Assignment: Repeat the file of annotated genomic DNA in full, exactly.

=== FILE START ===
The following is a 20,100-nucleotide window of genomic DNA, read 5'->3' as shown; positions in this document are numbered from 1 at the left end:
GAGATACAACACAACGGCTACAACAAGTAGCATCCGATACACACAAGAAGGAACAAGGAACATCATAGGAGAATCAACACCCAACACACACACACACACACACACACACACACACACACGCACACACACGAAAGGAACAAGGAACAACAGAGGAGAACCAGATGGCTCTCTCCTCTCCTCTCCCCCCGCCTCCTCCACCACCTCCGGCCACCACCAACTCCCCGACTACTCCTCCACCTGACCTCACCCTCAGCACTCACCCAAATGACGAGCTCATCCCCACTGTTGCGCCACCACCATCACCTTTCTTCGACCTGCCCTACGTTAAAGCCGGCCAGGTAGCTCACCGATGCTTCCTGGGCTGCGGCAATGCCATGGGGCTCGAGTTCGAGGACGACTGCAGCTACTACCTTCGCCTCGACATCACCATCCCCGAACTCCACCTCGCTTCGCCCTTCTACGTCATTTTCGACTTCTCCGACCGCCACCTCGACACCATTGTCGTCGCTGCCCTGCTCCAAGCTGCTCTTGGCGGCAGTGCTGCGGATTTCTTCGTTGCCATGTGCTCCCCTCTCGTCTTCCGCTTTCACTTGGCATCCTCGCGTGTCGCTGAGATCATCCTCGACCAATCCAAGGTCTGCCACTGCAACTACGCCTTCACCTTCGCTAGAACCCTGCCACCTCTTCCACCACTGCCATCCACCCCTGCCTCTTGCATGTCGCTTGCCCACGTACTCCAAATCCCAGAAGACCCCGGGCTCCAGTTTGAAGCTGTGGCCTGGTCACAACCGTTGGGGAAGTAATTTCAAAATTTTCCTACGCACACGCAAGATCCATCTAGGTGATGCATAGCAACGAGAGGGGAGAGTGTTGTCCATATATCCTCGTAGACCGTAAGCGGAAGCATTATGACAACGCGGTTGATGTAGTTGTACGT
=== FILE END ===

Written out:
The following is a 20,100-nucleotide window of genomic DNA, read 5'->3' as shown; positions in this document are numbered from 1 at the left end:
GAGATACAACACAACGGCTACAACAAGTAGCATCCGATACACACAAGAAGGAACAAGGAACATCATAGGAGAATCAACACCCAACACACACACACACACACACACACACACACACACACGCACACACACGAAAGGAACAAGGAACAACAGAGGAGAACCAGATGGCTCTCTCCTCTCCTCTCCCCCCGCCTCCTCCACCACCTCCGGCCACCACCAACTCCCCGACTACTCCTCCACCTGACCTCACCCTCAGCACTCACCCAAATGACGAGCTCATCCCCACTGTTGCGCCACCACCATCACCTTTCTTCGACCTGCCCTACGTTAAAGCCGGCCAGGTAGCTCACCGATGCTTCCTGGGCTGCGGCAATGCCATGGGGCTCGAGTTCGAGGACGACTGCAGCTACTACCTTCGCCTCGACATCACCATCCCCGAACTCCACCTCGCTTCGCCCTTCTACGTCATTTTCGACTTCTCCGACCGCCACCTCGACACCATTGTCGTCGCTGCCCTGCTCCAAGCTGCTCTTGGCGGCAGTGCTGCGGATTTCTTCGTTGCCATGTGCTCCCCTCTCGTCTTCCGCTTTCACTTGGCATCCTCGCGTGTCGCTGAGATCATCCTCGACCAATCCAAGGTCTGCCACTGCAACTACGCCTTCACCTTCGCTAGAACCCTGCCACCTCTTCCACCACTGCCATCCACCCCTGCCTCTTGCATGTCGCTTGCCCACGTACTCCAAATCCCAGAAGACCCCGGGCTCCAGTTTGAAGCTGTGGCCTGGTCACAACCGTTGGGGAAGTAATTTCAAAATTTTCCTACGCACACGCAAGATCCATCTAGGTGATGCATAGCAACGAGAGGGGAGAGTGTTGTCCATATATCCTCGTAGACCGTAAGCGGAAGCATTATGACAACGCGGTTGATGTAGTTGTACGT